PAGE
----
Membership Discussion on Equity: Student Research and Leadership
At the upcoming October External Affairs Team Meeting, the Foundation Board will be discussing this topic. As members and friends of the Foundation, we are looking for your input for this discussion.
It goes without saying, please be courteous and respectful.
Statement from NWRPCA (Northwest Regional Primary Care Association)
Since residency matches have combined, Osteopathic students are now competing with MD students for all residency positions. Since Level 1/Step 1 of the boards is now pass/fail, residencies are putting more emphasis on research experiences, leadership experiences, and other parts of the application. MD schools, which are usually based at academic health centers, have an easy pathway for students to find research projects led by faculty to participate in. Most of our DO schools, being more community based, do not have as many ready research projects for students to get involved in. This means many students are left to find these experiences on their own, through family members, folks they have worked with in undergrad, or through networking. This may disproportionately disadvantage those who do not have physician family members, or who may not have had academic connections growing up.
In what ways could the Foundation enhance some of the equity of Osteopathic students who come from less connected backgrounds by providing some connections/avenues to research and leadership opportunities to students? Please use the comments box below.
I am newer to understanding what NWOF is capable of, but some ideas off the top of my head would be NWOF supporting a case competition – students write up cases and we have a small panel of judges to evaluate and set awards. We could test it out small with one category – examples: OMM cases, General Medicine Cases, ethics cases, etc. – and if successful and supported enough we could do several categories in a given year. Winning students could get a small financial award, and the honor of putting it on their resume.
Another thought is supporting/encouraging students at schools or regional sites to participate in “Walk with a Doc.” It is already an established organization, but I haven’t seen it in many places. It is a great community program and students show leadership by organizing the program throughout at least a year.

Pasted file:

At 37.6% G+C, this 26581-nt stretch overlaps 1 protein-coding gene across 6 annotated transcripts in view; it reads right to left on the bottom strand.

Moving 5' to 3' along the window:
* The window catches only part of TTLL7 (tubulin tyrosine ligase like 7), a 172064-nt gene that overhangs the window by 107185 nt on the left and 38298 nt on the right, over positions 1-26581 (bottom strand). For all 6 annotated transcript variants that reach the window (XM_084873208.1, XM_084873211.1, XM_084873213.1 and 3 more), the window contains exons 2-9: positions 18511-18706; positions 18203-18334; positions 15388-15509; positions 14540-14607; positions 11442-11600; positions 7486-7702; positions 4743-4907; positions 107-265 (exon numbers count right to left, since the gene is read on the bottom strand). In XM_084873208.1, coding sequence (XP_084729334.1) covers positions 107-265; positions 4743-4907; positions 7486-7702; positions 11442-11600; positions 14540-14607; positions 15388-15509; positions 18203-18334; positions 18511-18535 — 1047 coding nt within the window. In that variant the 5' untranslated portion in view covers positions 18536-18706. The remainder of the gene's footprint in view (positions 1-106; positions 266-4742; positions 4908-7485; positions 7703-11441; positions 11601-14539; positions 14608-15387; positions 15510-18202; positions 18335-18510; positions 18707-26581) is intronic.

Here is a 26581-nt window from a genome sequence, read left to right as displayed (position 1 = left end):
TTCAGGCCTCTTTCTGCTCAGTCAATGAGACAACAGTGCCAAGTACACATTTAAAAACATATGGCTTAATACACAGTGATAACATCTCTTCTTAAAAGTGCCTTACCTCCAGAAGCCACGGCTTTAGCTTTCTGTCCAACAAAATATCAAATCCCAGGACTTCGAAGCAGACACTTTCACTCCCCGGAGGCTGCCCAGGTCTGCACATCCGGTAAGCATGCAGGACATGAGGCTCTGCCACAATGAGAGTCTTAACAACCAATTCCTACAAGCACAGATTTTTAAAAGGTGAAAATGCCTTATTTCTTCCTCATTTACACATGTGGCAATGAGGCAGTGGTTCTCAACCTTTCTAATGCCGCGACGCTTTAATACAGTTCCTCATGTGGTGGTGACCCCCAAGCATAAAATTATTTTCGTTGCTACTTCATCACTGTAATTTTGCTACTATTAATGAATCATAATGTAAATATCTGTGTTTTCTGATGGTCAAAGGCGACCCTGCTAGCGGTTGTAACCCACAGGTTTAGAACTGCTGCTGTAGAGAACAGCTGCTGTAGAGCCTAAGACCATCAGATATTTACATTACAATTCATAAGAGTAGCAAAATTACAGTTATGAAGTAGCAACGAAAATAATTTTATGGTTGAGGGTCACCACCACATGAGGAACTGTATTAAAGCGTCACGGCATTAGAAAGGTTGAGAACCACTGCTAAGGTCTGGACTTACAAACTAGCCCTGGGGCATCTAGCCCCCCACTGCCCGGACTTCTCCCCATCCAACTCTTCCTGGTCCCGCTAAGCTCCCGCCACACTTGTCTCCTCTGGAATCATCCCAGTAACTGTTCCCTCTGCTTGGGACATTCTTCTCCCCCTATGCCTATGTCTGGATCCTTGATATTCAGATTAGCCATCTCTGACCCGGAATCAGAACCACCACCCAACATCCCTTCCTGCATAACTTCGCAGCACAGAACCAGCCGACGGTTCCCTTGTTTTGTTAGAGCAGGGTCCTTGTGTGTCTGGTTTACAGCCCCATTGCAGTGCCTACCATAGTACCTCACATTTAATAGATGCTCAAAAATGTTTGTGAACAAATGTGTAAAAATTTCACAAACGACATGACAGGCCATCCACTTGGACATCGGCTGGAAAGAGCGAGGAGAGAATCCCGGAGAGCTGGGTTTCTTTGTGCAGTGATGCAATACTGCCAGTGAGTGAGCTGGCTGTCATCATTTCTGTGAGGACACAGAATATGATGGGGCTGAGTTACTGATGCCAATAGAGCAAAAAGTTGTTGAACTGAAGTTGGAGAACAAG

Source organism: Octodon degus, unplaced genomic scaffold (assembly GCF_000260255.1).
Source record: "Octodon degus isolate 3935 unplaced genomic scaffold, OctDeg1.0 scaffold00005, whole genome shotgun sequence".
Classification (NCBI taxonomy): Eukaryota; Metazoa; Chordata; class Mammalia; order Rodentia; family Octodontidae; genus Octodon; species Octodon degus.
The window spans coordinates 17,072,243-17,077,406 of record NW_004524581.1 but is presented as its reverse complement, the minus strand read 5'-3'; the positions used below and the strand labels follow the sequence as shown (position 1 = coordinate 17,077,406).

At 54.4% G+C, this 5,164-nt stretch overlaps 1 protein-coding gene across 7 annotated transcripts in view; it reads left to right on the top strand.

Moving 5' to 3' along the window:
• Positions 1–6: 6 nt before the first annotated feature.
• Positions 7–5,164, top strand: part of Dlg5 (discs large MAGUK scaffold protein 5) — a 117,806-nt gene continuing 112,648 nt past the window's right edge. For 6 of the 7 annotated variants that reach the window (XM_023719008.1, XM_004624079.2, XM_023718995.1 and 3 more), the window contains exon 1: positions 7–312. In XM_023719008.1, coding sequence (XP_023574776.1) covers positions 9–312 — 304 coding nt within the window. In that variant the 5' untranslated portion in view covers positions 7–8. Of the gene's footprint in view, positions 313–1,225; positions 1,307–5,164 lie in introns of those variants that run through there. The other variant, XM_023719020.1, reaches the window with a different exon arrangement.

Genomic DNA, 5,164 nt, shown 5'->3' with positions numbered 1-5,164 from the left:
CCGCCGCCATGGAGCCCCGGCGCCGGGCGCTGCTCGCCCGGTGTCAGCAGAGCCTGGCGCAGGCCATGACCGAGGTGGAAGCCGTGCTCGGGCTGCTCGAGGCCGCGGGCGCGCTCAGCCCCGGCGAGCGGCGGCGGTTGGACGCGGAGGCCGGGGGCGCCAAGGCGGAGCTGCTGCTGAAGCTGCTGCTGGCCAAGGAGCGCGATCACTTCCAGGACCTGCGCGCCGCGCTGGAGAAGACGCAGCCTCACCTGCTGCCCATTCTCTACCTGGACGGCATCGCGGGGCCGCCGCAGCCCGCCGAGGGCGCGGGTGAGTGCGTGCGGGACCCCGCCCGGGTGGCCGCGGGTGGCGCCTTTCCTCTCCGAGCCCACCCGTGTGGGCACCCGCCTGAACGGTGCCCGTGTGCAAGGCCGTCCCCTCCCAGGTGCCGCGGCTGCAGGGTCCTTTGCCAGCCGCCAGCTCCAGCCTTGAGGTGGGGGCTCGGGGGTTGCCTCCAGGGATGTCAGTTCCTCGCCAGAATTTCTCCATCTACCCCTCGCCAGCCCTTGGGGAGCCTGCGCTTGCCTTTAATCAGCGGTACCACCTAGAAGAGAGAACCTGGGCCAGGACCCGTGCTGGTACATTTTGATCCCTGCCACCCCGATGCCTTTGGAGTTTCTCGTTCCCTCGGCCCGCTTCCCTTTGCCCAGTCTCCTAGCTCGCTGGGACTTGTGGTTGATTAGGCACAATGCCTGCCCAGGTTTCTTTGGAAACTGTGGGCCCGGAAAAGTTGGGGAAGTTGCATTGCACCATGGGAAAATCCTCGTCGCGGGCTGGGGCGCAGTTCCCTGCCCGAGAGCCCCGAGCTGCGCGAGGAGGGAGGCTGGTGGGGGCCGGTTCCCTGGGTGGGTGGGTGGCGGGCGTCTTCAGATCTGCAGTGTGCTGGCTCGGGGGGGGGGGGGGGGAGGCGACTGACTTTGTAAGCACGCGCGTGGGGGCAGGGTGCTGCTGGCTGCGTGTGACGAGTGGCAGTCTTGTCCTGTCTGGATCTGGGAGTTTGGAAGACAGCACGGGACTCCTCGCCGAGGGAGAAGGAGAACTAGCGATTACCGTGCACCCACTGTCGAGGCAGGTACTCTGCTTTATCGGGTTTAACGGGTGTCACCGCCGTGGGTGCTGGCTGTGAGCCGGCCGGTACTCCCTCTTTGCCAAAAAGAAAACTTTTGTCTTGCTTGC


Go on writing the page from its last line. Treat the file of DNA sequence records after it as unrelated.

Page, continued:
Great topic. A strong, consistently delivered development program is needed for both, coupled with role models who can encourage and support UR students using approaches that have been shown to have impact. I certainly support team-based research and creating opportunities for students to join, but promoting and supporting scholarship in the community offers an opportunity to elevate patient care (through quality improvement work), support the preceptors as they move through MOC/OCC, teach research principles, and connect OME/OM more closely to its base of operations. As for leadership, any programming needs to have both learn and do components and encourage a growth mindset.
This is a great question since this is a topic of interest amongst faculty and students. Maybe having a list of connections of DO’s (and interested MD’s and PhD’s) who would be willing to collaborate on projects?
Many of the larger organizations (like AOA and NIH) are requesting research projects to be a collaboration. Also, some schools do have office of scholarly activity that do help students in regards of different research.
Increased foundation funding of the local schools lifestyle “clubs”. These are readily made for easy community activities for leadership and or research that could be done within the confines snd time of undergraduate medical education.
Great topic. Many of my rotating students are interested but come from or are rotating in rural areas without resources to support research. A forum collaborating with the nw schools to offer guidance on writing an IRB, designing a research project that is realistic within the students timeframe, statistician support and paper writing techniques would greatly support those students rotating in rural community hospitals. It would also promote getting more research published regarding rural care practices and realistic resources.
As far as leadership awarding students scholarships to attend meetings for which they get publications / posters/ presentations with the caveat that they attend meetings for young physician leaders within the speciality would really help them grow a network. I would be happy to support this for students interested in surgery.
Facilitating a network that would enable students looking for research opportunities to connect with other students or physicians looking for help with their projects or just create research interest groups so that students can combine their interests and time toward a research goal that would be difficult to do on their own.